The limitations of video journalism as a tool of revolution:

Protestors in late January 2011 in Tehran, Iran.

Facebook, Twitter and Youtube have been tools of amusement and, more lately, business, for most of the western world. But following events in Egypt and Tunisia we have come to see these new social media and video sharing sites as the lifeblood of revolution.

Online video sharing has become a seemingly unstoppable force as technology-literate young people take advantage of these new arteries of information to share ideas and expose footage of government brutality to a global audience.  An idealistic mood has gripped the world as it seems inevitable that totalitarian regimes are doomed to crumble under the steady erosion of Western ideas and technology.

But is this real? Can these new tools create a de-facto democracy across the globe, or do they only pose a threat to those regimes that, ironically, already permit some social freedoms?

Take Iran. Within hours of the initial protests in Egypt and Tunisia the internet was flooded with amateur footage of citizens demonstrating against the regime followed by more disturbing sights of police brutality.

Please be aware that the following video contains images that some may find distressing.

This video was one of many that exposed the brutality of the Egyptian police and soured any international sympathy for Hosni Mubarak.

But from Iran, a much stricter and more brutal regime than Egypt, only a handful of videos of the recent protests have emerged, mostly shot by professional journalists whose status as foreign nationals offers them some measure of protection. For many ordinary Iranian citizens, identifying themselves as supporters of the protests by uploading footage to the internet is simply too risky and as long as the government controls which sites can be accessed the power of the online world will inevitably be tempered. Iran’s internet censorship laws have tightened in recent years, particularly under the leadership of Mahmoud Ahmadinejad. The kind of bloggers who were able to spread dissent in Egypt cannot exist in Iran.

Omid Mirsifayi: An Iranian blogger who died in prison under suspicious circumstances in March 2009. He had been written about traditional Persian music and culture, not politics. Apparently this was still enough to attract the attention of the Iranian authorities.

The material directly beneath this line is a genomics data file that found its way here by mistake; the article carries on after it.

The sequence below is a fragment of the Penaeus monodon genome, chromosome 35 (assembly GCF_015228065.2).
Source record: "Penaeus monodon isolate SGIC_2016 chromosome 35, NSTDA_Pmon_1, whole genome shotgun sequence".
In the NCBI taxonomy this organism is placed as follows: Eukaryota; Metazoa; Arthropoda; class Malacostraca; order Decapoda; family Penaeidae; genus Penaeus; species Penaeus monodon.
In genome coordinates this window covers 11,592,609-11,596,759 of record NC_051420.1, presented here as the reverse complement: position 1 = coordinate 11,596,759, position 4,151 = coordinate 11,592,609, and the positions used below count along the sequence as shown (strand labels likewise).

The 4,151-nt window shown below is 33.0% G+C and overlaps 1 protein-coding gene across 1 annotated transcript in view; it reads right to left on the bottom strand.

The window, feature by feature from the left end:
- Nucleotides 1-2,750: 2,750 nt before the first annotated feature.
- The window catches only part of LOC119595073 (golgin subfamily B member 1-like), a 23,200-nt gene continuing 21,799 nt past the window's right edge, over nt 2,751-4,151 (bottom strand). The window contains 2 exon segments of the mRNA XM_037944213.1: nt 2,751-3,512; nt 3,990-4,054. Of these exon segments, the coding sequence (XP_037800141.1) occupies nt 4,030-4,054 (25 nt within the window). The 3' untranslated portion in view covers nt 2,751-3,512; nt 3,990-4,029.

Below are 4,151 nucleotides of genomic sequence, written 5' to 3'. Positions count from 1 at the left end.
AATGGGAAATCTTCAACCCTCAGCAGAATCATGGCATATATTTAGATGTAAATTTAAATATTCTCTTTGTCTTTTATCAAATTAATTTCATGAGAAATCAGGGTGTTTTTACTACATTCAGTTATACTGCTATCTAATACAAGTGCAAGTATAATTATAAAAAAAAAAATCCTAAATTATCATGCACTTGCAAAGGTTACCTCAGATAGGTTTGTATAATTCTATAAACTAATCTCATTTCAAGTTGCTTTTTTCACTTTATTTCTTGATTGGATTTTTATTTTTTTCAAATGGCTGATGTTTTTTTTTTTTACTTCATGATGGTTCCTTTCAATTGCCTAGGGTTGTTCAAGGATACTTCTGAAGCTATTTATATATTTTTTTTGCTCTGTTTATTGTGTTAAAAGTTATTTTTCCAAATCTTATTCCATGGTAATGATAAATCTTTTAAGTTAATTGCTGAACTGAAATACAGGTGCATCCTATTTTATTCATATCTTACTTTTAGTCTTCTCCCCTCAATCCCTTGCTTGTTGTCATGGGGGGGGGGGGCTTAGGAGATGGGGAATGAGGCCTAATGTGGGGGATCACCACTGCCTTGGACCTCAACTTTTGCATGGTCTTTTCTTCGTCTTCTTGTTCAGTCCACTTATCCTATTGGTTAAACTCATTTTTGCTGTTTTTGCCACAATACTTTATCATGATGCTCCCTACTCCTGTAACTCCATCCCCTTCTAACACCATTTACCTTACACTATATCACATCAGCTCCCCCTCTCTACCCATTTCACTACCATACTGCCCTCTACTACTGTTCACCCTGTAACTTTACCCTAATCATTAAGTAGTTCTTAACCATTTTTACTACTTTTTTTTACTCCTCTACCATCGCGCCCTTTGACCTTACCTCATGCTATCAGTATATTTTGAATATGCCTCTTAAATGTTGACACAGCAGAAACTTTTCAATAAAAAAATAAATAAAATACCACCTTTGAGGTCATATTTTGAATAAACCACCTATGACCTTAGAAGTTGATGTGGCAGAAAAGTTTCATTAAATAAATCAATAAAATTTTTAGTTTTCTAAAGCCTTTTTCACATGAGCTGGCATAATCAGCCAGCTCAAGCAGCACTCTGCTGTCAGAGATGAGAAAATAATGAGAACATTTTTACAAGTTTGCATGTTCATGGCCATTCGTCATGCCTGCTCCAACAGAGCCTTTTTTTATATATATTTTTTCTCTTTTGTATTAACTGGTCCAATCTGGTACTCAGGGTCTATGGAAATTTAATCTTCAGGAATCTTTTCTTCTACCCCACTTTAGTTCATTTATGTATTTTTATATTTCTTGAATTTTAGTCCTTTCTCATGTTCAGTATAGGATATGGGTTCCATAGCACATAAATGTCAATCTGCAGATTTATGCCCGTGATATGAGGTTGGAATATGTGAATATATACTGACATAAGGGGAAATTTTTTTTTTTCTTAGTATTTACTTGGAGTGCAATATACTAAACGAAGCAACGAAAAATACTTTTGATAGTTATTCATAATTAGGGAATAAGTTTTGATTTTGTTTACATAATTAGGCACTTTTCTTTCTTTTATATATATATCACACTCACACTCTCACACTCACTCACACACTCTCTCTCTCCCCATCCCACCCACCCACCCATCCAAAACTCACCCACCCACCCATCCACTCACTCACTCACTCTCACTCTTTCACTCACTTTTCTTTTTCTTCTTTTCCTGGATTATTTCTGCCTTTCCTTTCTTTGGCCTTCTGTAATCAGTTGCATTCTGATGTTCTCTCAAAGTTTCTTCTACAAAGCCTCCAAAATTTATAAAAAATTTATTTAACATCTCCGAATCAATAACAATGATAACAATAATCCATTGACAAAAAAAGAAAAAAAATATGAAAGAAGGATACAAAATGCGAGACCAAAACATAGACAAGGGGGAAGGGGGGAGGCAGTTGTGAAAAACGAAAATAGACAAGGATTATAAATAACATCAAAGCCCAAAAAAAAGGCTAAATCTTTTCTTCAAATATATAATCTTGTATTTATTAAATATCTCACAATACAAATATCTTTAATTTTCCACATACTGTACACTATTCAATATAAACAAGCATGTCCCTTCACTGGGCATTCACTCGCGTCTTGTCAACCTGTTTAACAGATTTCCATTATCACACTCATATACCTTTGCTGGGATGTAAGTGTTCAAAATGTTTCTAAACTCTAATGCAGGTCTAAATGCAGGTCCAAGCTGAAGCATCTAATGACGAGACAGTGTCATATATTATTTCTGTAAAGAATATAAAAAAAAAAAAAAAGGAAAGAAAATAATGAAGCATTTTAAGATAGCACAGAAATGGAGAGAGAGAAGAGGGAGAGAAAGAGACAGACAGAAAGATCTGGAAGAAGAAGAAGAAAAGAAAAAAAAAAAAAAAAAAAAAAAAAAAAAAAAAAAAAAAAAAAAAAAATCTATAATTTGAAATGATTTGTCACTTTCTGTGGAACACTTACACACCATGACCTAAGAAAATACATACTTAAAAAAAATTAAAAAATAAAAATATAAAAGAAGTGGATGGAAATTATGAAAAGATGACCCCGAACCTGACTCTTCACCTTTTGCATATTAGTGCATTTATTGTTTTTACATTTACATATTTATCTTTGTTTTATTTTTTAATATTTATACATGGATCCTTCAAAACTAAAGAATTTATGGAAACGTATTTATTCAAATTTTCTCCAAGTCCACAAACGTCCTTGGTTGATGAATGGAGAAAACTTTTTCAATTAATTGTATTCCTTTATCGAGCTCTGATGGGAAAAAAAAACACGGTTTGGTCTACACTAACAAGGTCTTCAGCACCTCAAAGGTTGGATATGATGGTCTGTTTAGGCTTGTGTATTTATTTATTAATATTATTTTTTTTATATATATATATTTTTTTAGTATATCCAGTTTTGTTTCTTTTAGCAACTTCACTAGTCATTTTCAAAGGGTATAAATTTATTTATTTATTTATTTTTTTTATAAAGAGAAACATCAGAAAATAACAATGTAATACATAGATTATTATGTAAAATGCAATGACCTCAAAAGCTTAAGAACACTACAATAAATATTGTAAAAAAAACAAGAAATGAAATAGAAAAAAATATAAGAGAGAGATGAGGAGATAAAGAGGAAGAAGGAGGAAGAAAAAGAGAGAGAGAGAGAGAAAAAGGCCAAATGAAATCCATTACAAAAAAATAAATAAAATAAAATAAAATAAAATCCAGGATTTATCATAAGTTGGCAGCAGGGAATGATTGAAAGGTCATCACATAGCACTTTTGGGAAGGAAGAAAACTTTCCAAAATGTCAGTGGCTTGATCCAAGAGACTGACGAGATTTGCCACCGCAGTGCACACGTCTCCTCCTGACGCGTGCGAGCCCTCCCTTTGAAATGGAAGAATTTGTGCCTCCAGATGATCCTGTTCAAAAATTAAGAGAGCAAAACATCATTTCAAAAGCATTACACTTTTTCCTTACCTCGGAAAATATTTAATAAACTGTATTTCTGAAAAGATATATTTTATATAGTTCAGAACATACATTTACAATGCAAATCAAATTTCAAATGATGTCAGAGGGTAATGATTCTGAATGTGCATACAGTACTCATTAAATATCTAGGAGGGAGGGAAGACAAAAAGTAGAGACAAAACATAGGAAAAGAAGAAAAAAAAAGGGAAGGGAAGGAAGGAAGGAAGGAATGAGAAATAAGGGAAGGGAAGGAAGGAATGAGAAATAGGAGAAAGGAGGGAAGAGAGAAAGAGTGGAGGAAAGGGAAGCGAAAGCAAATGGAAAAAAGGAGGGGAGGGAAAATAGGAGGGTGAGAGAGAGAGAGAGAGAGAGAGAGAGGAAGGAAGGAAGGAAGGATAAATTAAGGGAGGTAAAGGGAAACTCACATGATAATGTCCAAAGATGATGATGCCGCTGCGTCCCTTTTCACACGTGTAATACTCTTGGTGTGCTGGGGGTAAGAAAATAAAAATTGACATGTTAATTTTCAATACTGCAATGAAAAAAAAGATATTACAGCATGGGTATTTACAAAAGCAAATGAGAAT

Also, crucially, in Egypt the army refused to fire on protesters. In contrast Iran has the Revolutionary Guard – a 100,000 strong, heavily armed force who are renowned for their fierce nationalism and religious zealotry. It seems unlikely they will be swapping flowers with demonstrators on the streets of Tehran as we saw in Cairo.

This isn’t the first time Iranians have clashed with police. As recently as 2009 anti-government protests were put-down by security forces and opposition leaders were executed. Those protesters had the same online technology available then and it wasn’t enough to overthrow the regime.

The internet itself may be a world without rules; in cyberspace the individual with the right technical skills can raise a banner of defiance against a brutal regime and reach an audience of millions. But a keyboard offers no protection when secret police come banging at that same internet protestor’s door.

Popular opinion is that winds of change are blowing through the middle east – and this may turn out to be true. Perhaps political dissent within Iran will spread as it did in Egypt and the regime will crumble.

But if it does, this victory will owe at least as much to international support and tactical organisation against a heavily armed enemy as it will to video-journalism .

The internet can provide a vital catalyst to rallying public support within a nation and spread word of government oppression to a sympathetic audience in the West. But as long as the state can censor content and has a force of soldiers ready and willing to fire on unarmed civilians citizen video journalism may not be the magic bullet of revolution that we would like to believe it is.

By Alan O’Doherty

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